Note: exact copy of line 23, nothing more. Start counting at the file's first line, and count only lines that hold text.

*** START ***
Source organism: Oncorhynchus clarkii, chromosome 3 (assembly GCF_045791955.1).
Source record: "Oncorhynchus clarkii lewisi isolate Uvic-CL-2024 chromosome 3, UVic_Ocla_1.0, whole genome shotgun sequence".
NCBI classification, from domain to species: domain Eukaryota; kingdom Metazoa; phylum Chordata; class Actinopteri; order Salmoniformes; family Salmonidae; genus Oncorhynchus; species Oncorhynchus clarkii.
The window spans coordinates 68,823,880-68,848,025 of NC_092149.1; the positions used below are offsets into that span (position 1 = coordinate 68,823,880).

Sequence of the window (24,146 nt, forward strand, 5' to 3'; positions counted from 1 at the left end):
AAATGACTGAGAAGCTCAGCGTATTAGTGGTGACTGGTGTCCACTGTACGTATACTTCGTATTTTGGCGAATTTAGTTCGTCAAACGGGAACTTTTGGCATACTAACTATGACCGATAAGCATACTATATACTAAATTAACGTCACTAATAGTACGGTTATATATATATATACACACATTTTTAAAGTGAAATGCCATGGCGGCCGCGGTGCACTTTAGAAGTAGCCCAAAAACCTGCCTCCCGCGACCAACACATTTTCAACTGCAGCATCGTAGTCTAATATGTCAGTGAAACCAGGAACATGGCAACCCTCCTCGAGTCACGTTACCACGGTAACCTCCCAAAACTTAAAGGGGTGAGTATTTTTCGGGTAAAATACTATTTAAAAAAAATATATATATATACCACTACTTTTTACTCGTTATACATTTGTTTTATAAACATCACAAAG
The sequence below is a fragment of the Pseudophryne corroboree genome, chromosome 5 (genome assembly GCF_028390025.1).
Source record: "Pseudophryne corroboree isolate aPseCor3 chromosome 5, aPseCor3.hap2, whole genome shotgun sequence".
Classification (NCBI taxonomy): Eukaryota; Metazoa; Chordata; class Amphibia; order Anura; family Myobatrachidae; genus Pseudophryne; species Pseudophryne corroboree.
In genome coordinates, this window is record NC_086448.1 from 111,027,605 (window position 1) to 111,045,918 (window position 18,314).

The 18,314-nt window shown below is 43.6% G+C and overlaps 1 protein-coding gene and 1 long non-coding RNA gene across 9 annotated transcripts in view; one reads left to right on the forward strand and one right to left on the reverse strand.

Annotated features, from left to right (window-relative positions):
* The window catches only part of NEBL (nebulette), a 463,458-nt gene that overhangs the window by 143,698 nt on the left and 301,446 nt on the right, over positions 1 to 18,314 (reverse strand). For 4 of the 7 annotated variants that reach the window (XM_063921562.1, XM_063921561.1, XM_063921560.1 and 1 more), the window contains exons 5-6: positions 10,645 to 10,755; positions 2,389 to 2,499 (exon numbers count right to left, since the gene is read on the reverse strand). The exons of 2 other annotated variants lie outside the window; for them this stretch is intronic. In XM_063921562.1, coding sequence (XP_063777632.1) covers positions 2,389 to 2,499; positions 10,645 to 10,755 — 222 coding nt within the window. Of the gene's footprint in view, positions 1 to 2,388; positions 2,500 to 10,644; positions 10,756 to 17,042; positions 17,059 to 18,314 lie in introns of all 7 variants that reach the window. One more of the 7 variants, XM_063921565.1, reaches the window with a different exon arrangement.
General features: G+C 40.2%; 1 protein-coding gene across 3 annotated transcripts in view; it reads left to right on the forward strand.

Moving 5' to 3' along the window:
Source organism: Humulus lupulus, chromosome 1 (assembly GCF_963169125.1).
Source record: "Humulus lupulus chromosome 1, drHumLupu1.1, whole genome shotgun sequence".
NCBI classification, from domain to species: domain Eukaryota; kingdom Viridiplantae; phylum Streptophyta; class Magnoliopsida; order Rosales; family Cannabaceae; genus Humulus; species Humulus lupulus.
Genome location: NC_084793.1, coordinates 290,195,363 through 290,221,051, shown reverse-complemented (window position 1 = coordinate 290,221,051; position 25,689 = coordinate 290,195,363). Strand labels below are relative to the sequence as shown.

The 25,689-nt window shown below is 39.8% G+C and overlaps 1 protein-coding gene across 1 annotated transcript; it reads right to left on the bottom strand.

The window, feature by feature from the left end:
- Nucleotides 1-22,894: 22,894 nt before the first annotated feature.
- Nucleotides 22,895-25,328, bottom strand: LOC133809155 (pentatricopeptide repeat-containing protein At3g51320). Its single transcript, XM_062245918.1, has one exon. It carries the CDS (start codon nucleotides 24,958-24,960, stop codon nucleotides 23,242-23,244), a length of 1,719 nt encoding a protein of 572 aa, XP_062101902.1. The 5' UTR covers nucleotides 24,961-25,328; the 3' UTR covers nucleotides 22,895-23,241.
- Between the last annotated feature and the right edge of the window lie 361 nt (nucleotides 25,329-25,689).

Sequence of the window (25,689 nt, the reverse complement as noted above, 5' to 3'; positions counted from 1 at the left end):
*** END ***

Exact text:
- Nucleotides 22,895-25,328, bottom strand: LOC133809155 (pentatricopeptide repeat-containing protein At3g51320). Its single transcript, XM_062245918.1, has one exon. It carries the CDS (start codon nucleotides 24,958-24,960, stop codon nucleotides 23,242-23,244), a length of 1,719 nt encoding a protein of 572 aa, XP_062101902.1. The 5' UTR covers nucleotides 24,961-25,328; the 3' UTR covers nucleotides 22,895-23,241.